First stop is her building society. Once she's taken her money out she wants to head to the shops, but I tell her that I have to deposit the cheques into my bank account. She refuses to come in, choosing to hover near the doorway. Instead of staff, the bank now has lovely shiny foyer filled with self-serve machines and piped music playing "My Boy Lollipop" (can't help feeling that this lacks gravitas - not that I'm advocating a return to the fusty old, pre-Mr Banks-in-Mary-Poppins-style bank, but still....)

After two failed attempts to deposit my cheques, the machine tells me to seek assistance from a human being. Said human being comes over with a lad she describes as her "colleague", who looks about 12 and is probably only there on workfare; she also makes two attempts to deposit the cheques before taking them into the inner sanctum to process them manually. "We don't get many cheques these days," she says, "and if they aren't a standard size the machine can't read them." Ah, progress.

By this time I have a rather grumpy M waiting outside. We head off to the Arndale Centre first, where she marvels at how many people are there on a work day (I was just thinking how dead it seemed) and why weren't they in work? Explained about retirement, unemployment, annual leave, etc, but she is unimpressed by these lame excuses. Sounds just like a Tory.

We spend £3.99 on some canvases and paints in The Works (a godsend for cheap art materials!) and she then wants to go to Affleck's to look for some Hallowe'en gear with her remaining money. I suggest Vinyl Exchange first, as it might mean she has more money to spend in Affleck's. She doesn't like this idea (even though the entrances are within sight of each other) and says she will murder me if we're not offered any money for them.

Unsurprisingly, nothing in her CD collection is of any interest to them and we leave empty-handed; she is grumpy but thankfully doesn't follow through with her threat to murder me!

In Affleck's, she buys some red stripy tights which use up all but £1 of her money. As we head back to the station, she notices that it is approaching 12 noon and, therefore, her lunchtime (Lunch HAS to be at 12pm, even if we would be home by 12.15pm), so she wants to get something from the Greggs at the station. Much as I loathe Greggs, they do have a cheap baguette for £1.30 so I pick that up and give her £1 towards her £1.80 sub she has her eye on.  By this time, the largely empty shop we walked into has a long queue, at which we are to the side. Not wanting to appear to be queue-jumping I try to get her to turn round and go to the end of the queue, but she cannot/will not* turn round, so we stand there for several seconds, both unable to move anywhere. She then says, "it doesn't make any sense paying separately, why don't you pay for both together?" And this is where it starts getting really difficult.....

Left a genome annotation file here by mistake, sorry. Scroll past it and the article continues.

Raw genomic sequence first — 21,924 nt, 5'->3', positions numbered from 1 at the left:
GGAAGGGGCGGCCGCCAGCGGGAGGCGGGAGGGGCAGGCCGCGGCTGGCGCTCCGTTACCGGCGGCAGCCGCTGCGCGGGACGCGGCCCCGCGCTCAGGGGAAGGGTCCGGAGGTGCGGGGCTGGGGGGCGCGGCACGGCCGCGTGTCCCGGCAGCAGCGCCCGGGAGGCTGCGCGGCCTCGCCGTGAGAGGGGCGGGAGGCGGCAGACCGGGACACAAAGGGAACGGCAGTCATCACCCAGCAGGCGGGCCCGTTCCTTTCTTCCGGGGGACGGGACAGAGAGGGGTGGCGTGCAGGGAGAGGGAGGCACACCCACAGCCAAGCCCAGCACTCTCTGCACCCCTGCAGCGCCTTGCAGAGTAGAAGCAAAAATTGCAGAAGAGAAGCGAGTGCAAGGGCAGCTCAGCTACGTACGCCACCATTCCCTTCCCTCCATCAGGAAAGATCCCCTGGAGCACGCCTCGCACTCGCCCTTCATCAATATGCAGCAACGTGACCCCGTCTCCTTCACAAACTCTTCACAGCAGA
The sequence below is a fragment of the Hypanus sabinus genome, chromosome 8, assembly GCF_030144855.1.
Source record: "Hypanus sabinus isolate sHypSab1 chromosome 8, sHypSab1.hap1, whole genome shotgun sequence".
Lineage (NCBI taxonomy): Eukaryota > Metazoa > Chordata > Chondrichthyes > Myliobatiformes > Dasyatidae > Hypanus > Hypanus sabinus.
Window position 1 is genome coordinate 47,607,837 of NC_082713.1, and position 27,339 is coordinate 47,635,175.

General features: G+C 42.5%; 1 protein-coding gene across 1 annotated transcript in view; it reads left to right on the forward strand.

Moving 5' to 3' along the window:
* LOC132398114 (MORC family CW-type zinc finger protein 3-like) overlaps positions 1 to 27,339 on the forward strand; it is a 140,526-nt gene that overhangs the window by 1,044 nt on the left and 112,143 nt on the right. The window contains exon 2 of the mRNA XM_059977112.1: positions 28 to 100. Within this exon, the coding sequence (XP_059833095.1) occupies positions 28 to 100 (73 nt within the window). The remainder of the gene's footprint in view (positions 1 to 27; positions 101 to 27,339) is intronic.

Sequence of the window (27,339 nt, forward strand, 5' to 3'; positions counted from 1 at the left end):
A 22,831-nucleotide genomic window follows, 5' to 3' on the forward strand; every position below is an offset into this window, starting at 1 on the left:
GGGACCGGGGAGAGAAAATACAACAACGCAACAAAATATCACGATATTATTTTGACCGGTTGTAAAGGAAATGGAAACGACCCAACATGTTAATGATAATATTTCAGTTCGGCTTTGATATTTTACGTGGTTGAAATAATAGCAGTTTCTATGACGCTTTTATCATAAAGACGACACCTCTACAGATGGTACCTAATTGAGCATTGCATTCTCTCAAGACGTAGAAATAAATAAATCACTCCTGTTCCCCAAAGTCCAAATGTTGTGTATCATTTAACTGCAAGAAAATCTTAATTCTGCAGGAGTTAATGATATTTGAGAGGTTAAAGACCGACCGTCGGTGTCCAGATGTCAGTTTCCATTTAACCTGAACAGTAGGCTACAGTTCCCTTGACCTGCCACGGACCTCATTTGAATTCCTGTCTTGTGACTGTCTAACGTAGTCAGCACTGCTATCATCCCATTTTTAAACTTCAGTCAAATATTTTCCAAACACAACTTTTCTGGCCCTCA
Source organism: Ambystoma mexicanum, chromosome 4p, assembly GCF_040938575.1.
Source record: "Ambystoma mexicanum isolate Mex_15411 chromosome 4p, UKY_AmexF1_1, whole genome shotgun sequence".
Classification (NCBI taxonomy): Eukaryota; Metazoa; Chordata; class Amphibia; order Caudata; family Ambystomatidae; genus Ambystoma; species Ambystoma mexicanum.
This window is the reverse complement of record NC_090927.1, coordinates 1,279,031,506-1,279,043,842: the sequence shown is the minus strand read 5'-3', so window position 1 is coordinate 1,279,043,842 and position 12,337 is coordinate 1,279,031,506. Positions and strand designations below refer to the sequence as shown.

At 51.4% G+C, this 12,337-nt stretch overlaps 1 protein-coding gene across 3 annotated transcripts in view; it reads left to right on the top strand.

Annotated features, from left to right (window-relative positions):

"OK," I say, give me your baguette and the money, then."

She hands me the £1 I gave her earlier.

"And the other £1" I say, "or there won't be enough to pay for it."

"But that's my £1. I don't want you stealing it."

"But I'm not stealing it. I'm using it to pay for your sandwich."

"But it's not yours."

"I know, but I am buying your sandwich with my sandwich, so you need to give me the all money for your sandwich."

"But it's mine!"

There really is no way around this very literal sense of money that she has (we had the same thing last year, when she left her £10 holiday spends at home and would not accept a £10 note from anyone else, because then she would lose 'her ' £10 when she had to pay someone back. In the end we had to mail the actual £10 note to her rather than me lending it to her and OH bring the original down when he came to join us!) she understands the concept of money, and of 'change', but just not the transferability of coins/notes.